Baltic Sea contains a dark legacy of ca. 50.000 tons (net weight, without metal surroundings) of dumped chemical warfare agents (CWAs) and at least 200.000 tons (gross weight) of conventional munitions originating from the WWI and II.
In addition, outside the cost of Norway were dumped c.a. 45.000 (net) tons of CWAs in Skagerrak and 200.000 (gross) tons of conventional munitions on other places. In Sweden outside Måseskär also in Skagerrak c.a. 20.000 (net) tons of CWA were dumped.
There is a constant release of contaminants, either due to corrosion of the shells or due to anthropogenic disturbance.
The question which the DAIMON project (2016-2019, budget 4.7M EUR, part-financed by the EU INTERREG Baltic Sea Region Programme 2014-2020) took up is how to proceed with the identified underwater warfare objects. Remediation or no action are subject to heated disputes among the decision-makers. Since there cannot be a general answer to this question, we developed decision aid tools to support the Baltic Sea Region governments and companies in case-to-case decision-making:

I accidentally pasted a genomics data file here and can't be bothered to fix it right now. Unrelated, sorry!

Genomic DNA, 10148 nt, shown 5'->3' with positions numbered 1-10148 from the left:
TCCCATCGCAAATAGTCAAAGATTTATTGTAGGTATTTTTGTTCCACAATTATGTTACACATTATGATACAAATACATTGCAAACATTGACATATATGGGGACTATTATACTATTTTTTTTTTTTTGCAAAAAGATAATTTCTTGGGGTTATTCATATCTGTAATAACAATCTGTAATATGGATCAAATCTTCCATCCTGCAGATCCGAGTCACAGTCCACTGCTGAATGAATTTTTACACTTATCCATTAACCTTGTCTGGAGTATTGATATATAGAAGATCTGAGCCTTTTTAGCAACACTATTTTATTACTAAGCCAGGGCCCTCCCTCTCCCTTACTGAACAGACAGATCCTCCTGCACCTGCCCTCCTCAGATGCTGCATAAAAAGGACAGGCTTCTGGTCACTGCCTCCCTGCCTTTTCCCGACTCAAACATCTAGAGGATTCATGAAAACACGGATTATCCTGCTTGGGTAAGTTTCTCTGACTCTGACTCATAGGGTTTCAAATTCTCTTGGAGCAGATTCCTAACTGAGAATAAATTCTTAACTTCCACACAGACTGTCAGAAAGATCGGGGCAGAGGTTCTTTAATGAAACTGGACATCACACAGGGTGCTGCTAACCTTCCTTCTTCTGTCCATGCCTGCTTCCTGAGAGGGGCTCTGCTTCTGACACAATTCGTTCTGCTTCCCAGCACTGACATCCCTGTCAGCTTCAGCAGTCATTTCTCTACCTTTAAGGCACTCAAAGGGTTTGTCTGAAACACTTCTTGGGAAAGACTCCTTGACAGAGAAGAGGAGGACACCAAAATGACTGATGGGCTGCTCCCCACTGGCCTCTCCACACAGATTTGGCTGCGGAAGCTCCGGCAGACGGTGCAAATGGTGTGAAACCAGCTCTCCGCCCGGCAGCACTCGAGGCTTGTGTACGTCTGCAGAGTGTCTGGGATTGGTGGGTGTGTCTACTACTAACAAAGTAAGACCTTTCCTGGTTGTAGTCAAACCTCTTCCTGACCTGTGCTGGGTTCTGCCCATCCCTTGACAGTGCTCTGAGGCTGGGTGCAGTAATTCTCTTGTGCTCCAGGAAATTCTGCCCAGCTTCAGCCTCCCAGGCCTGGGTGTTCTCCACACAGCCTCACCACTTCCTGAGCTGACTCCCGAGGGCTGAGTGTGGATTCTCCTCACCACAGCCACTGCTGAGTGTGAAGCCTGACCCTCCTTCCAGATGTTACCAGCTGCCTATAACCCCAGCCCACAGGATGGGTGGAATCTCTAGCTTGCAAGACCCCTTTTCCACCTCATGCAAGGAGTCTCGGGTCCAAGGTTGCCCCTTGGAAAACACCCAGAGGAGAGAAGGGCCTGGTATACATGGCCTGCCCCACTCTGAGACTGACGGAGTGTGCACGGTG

Decision Aid for Marine Munitions: Practical Application
was an international applied-science project consisting of partners from Poland, Germany, Sweden, Finland and Norway collaborating with experts worldwide, united by the goal of solving the problem of underwater munitions. Its budget was roughly 900k EUR and was part-financed by the EU INTERREG Baltic Sea Region Programme 2014-2020.
Teaser of the documentary film Baltic UXO, directed by Alexander Belinski and Agne Dovydaityte, shot during the DAIMON2 training on R/V Oceania in October 2021.